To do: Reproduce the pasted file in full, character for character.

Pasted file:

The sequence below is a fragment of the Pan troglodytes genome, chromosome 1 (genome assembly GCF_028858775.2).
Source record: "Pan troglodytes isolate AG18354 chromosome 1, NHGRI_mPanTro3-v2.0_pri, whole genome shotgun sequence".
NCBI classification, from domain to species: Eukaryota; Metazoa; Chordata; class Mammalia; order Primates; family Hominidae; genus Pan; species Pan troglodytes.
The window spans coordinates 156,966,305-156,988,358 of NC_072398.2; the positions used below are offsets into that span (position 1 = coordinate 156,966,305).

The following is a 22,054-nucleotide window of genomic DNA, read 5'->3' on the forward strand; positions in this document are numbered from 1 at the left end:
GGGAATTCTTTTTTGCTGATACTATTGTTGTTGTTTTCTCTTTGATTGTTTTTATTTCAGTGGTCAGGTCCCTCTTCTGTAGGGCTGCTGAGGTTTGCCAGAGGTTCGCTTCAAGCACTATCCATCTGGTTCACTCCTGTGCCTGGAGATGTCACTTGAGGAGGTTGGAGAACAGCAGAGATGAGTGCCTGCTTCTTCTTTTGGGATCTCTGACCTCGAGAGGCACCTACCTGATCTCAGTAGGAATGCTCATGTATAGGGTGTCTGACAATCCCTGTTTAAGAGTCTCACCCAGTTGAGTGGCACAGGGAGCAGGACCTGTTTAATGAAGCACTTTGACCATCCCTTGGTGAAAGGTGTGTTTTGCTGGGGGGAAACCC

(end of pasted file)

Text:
The sequence below is a fragment of the Pan troglodytes genome, chromosome 1 (genome assembly GCF_028858775.2).
Source record: "Pan troglodytes isolate AG18354 chromosome 1, NHGRI_mPanTro3-v2.0_pri, whole genome shotgun sequence".
NCBI classification, from domain to species: Eukaryota; Metazoa; Chordata; class Mammalia; order Primates; family Hominidae; genus Pan; species Pan troglodytes.
The window spans coordinates 156,966,305-156,988,358 of NC_072398.2; the positions used below are offsets into that span (position 1 = coordinate 156,966,305).

The following is a 22,054-nucleotide window of genomic DNA, read 5'->3' on the forward strand; positions in this document are numbered from 1 at the left end:
GGGAATTCTTTTTTGCTGATACTATTGTTGTTGTTTTCTCTTTGATTGTTTTTATTTCAGTGGTCAGGTCCCTCTTCTGTAGGGCTGCTGAGGTTTGCCAGAGGTTCGCTTCAAGCACTATCCATCTGGTTCACTCCTGTGCCTGGAGATGTCACTTGAGGAGGTTGGAGAACAGCAGAGATGAGTGCCTGCTTCTTCTTTTGGGATCTCTGACCTCGAGAGGCACCTACCTGATCTCAGTAGGAATGCTCATGTATAGGGTGTCTGACAATCCCTGTTTAAGAGTCTCACCCAGTTGAGTGGCACAGGGAGCAGGACCTGTTTAATGAAGCACTTTGACCATCCCTTGGTGAAAGGTGTGTTTTGCTGGGGGGAAACCC